Shiina continues her speech at 39:45 minutes. She explains the growing success of the Fukushima Collaborative Clinic, which has volunteer doctors who test the thyroids of children and adults, including Fukushima Daiichi workers, and is solely funded by donations. By supporting the clinic’s efforts, she feels that she is at war with the Japanese government, which hides the realities of the Fukushima disaster in order to support its pro-nuclear policy. Despite the government’s claim that nuclear power is now safe due to new safety measures and precautions, Shiina questions this logic by the sheer fact that many nuclear power plants in Japan sit on fault lines, and the government has been distributing potassium iodide to populations living near nuclear plants (just in case). She also questions the new safety measures. For example, the government wants to restart a power plant in Hokkaido, the northern-most island of Japan that has a long winter. Evacuation drills have been conducted in the summertime, but citizens question why they shouldn’t be prepared in the event of a nuclear disaster during the winter.
Shiina advocates for labor unions and worker strikes with citizen support in order to prevent new nuclear power plants to be built and old plants to be restarted. There is a railway that runs close to Fukushima Daiichi, the Joban line. In its effort to revive Fukushima’s economy, the government tried to reopen the line, which is completely contaminated, inside and out. The Doro Mito railway workers refused to work on the line because they didn’t want to work in highly radioactive conditions, and they didn’t want passengers to be exposed to those conditions. “I believe that if the citizens and the workers all join together and work together as one, anything is possible.”
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The second speaker is Chizu Hamada from No Nukes Action. [Her speech begins 33 minutes in.] Hamada explains that only the elderly evacuees from Fukushima Prefecture want to return to their homes. The young people, especially mothers, do not want to return. However, the Japanese government says certain areas are safe to live in and threaten the evacuees to move back by cutting off their compensation one year after their evacuation zone has been lifted, i.e. deemed safe to inhabit. The government simply doesn’t want to continue paying compensation.
Secondly, there have been many mysterious deaths related to radiation exposure that the local government has not recognized. The government counts 1,758 deaths related to Fukushima radiation, but there are actually many more. This misinformation is related to the new Secrecy Act, which makes exposing such information punishable.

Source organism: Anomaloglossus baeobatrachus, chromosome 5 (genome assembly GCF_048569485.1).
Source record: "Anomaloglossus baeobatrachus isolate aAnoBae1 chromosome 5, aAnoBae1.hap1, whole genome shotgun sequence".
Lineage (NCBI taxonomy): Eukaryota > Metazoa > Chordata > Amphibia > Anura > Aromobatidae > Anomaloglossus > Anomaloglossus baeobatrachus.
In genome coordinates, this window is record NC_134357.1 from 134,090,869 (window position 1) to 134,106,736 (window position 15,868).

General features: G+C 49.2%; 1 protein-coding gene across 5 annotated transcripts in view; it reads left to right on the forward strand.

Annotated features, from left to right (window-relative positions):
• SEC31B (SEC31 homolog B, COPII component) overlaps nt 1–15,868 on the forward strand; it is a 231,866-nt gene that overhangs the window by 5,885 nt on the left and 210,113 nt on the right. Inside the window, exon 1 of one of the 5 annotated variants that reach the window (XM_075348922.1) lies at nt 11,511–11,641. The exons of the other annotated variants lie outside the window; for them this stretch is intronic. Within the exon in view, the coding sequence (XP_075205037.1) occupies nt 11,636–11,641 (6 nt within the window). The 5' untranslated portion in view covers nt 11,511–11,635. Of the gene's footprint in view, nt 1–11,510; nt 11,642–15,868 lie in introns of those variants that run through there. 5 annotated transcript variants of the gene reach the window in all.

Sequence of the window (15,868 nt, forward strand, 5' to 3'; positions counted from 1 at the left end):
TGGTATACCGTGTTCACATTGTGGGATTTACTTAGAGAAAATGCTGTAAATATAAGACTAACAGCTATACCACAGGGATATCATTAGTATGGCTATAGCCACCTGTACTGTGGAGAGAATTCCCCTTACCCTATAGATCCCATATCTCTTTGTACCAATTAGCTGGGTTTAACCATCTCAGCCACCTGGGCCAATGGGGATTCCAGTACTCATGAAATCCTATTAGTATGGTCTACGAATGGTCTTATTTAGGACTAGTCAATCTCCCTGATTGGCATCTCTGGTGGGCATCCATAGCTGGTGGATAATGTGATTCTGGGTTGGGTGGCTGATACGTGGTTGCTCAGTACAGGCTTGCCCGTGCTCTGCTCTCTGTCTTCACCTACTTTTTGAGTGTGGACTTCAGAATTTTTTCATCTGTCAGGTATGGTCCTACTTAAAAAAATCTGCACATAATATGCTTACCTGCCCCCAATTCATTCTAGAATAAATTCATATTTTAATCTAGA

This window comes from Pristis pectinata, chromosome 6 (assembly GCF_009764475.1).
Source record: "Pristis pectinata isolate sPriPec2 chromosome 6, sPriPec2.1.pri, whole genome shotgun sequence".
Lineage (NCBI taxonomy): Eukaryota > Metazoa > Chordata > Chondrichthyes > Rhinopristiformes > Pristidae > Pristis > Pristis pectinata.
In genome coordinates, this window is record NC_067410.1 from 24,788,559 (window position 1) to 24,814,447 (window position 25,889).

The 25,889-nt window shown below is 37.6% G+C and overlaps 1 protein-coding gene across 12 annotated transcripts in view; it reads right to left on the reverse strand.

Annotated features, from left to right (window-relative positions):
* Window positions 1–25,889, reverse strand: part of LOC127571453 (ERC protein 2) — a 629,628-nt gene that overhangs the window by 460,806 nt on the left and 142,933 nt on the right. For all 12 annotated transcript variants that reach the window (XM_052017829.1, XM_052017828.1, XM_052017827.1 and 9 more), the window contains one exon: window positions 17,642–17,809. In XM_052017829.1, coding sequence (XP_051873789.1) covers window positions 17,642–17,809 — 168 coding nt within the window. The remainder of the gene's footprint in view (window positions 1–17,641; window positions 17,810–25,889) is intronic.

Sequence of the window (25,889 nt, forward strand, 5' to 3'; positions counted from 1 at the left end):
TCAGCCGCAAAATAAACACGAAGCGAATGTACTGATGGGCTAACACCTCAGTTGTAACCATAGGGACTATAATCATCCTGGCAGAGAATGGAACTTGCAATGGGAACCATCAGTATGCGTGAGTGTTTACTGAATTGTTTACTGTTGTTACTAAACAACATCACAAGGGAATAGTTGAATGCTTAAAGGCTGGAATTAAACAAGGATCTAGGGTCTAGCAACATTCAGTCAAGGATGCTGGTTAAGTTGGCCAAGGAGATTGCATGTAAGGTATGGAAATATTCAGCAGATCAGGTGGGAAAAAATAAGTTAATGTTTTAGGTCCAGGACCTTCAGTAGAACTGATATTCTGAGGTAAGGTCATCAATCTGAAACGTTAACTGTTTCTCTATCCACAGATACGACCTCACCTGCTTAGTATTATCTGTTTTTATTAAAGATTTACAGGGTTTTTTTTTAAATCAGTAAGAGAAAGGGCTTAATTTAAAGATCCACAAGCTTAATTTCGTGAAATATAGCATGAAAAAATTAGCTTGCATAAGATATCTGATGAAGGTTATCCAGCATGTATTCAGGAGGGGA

Thirdly, Japan’s nuclear front has two good pieces of news. Last year, Kansai Electric Power Co. lost its suit in trying to restart to reactors at the Oi Nuclear Power Plant in Fukui. The verdict stated, “Human lives are above the profit of industries.” Contributing to this verdict was a lawsuit brought against an electric company by the husband of a Korean cancer victim, claiming that radiation from a nuclear power plant caused his wife’s cancer. This is one of the few instances in Japan were there is an accepted causal relationship between radiation exposure from a nuclear power plant and cancer.
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The third speaker is Isamu “Sam” Kanno of No Nukes Asian Action, an anti-nuclear organization that brought a class action lawsuit, with 3,853 plaintiffs from 39 countries, against GE, Hitachi and Toshiba for damages resulting from the Fukushima disaster. No Nukes Asian Action has gathered 1,290 plaintiffs from Japan, 138 from the United States, 1,000 from Korea and 600 from Taiwan, along other countries such as Germany and Mongolia. “Basically this is an action against the fact that the manufacturers of the nuclear reactors are exempt, by law (the Price-Anderson law, 1957, an amendment to the Atomic Energy Act), from any liability. … ”
” … Eisenhower made the Atoms For Peace speech in 1953, and it was strange because in 1945, two Japanese cities were destroyed by nuclear weapons. We see [Atoms For Peace] as a way to justify holding on to nuclear weapons and nuclear materials. Already the UK and the Soviets had nuclear power since 1955. In the 60 years since then, many countries have gotten nuclear power. What have we gotten from it? Just some steam generation.” The United States persuaded Japan to build nuclear reactors in a country riddled with earthquake faults, but this wasn’t for nuclear power; it was for the potential of nuclear weapons production. In 2012, the United States supported the restart of the Oi nuclear reactors. “There is a slogan going around in Japan saying that nuclear power plants are a nuclear weapon aimed at ourselves. …” The United States has not been creating new nuclear power plants for a long time, but the problem in Asia is that countries like Japan, Korea and Russia are trying to proliferate nuclear power plants and export them to other countries. When a nuclear accident occurs in Japan, the radiation fallout will reach the United States in eight hours, and the radiation in the water will reach the U.S. in about three years. Right now Japan is using the Pacific Ocean as a “giant radioactive sewer.” There’s no way to measure the radioactive debris in Fukushima, some 300 tons [daily], which leaks into the Pacific Ocean through groundwater.
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Toward the end of the video, Carole Hisasue from Mothers For Peace tells her evacuation story from Fukushima and explains that the nuclear power plant in Diablo Canyon, Calif., holds the same risks for a nuclear disaster. Also, Chizu Hamada makes another speech.